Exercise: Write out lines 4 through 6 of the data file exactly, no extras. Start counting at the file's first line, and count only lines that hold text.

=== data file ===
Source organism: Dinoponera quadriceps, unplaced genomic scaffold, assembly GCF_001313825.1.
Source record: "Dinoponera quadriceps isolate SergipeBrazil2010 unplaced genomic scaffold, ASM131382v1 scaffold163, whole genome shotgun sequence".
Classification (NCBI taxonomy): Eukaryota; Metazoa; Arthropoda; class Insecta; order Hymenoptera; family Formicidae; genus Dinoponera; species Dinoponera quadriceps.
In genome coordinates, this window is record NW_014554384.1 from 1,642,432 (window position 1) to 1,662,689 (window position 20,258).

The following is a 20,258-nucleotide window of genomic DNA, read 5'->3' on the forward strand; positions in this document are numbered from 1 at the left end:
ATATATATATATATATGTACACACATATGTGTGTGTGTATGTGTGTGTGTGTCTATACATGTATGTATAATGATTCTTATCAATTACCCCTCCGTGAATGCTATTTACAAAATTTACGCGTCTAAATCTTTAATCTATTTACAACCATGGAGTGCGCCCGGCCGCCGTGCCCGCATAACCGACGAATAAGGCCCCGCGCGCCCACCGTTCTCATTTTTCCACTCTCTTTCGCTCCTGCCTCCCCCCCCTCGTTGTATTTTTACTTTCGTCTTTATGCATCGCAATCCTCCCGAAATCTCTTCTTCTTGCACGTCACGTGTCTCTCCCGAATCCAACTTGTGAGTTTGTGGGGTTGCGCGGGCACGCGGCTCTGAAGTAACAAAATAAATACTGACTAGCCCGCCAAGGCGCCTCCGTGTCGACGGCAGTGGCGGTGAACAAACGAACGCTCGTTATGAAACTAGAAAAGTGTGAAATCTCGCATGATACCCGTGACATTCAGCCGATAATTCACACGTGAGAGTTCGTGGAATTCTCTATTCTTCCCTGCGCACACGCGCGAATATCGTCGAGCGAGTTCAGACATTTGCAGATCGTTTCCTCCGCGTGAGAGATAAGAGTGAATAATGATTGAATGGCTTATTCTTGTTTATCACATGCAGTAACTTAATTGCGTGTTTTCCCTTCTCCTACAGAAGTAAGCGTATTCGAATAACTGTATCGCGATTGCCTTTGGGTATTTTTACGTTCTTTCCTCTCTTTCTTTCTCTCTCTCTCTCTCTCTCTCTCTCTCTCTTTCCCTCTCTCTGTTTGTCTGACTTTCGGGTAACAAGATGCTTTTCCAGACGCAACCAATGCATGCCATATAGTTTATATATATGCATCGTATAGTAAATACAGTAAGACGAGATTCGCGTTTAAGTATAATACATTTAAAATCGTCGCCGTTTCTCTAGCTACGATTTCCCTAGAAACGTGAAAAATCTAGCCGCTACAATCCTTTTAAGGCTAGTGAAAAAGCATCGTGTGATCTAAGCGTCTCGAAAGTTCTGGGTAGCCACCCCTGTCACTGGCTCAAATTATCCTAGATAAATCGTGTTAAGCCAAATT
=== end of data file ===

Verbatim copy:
In genome coordinates, this window is record NW_014554384.1 from 1,642,432 (window position 1) to 1,662,689 (window position 20,258).

The following is a 20,258-nucleotide window of genomic DNA, read 5'->3' on the forward strand; positions in this document are numbered from 1 at the left end:
ATATATATATATATATGTACACACATATGTGTGTGTGTATGTGTGTGTGTGTCTATACATGTATGTATAATGATTCTTATCAATTACCCCTCCGTGAATGCTATTTACAAAATTTACGCGTCTAAATCTTTAATCTATTTACAACCATGGAGTGCGCCCGGCCGCCGTGCCCGCATAACCGACGAATAAGGCCCCGCGCGCCCACCGTTCTCATTTTTCCACTCTCTTTCGCTCCTGCCTCCCCCCCCTCGTTGTATTTTTACTTTCGTCTTTATGCATCGCAATCCTCCCGAAATCTCTTCTTCTTGCACGTCACGTGTCTCTCCCGAATCCAACTTGTGAGTTTGTGGGGTTGCGCGGGCACGCGGCTCTGAAGTAACAAAATAAATACTGACTAGCCCGCCAAGGCGCCTCCGTGTCGACGGCAGTGGCGGTGAACAAACGAACGCTCGTTATGAAACTAGAAAAGTGTGAAATCTCGCATGATACCCGTGACATTCAGCCGATAATTCACACGTGAGAGTTCGTGGAATTCTCTATTCTTCCCTGCGCACACGCGCGAATATCGTCGAGCGAGTTCAGACATTTGCAGATCGTTTCCTCCGCGTGAGAGATAAGAGTGAATAATGATTGAATGGCTTATTCTTGTTTATCACATGCAGTAACTTAATTGCGTGTTTTCCCTTCTCCTACAGAAGTAAGCGTATTCGAATAACTGTATCGCGATTGCCTTTGGGTATTTTTACGTTCTTTCCTCTCTTTCTTTCTCTCTCTCTCTCTCTCTCTCTCTCTCTCTTTCCCTCTCTCTGTTTGTCTGACTTTCGGGTAACAAGATGCTTTTCCAGACGCAACCAATGCATGCCATATAGTTTATATATATGCATCGTATAGTAAATACAGTAAGACGAGATTCGCGTTTAAGTATAATACATTTAAAATCGTCGCCGTTTCTCTAGCTACGATTTCCCTAGAAACGTGAAAAATCTAGCCGCTACAATCCTTTTAAGGCTAGTGAAAAAGCATCGTGTGATCTAAGCGTCTCGAAAGTTCTGGGTAGCCACCCCTGTCACTGGCTCAAATTATCCTAGATAAATCGTGTTAAGCCAAATT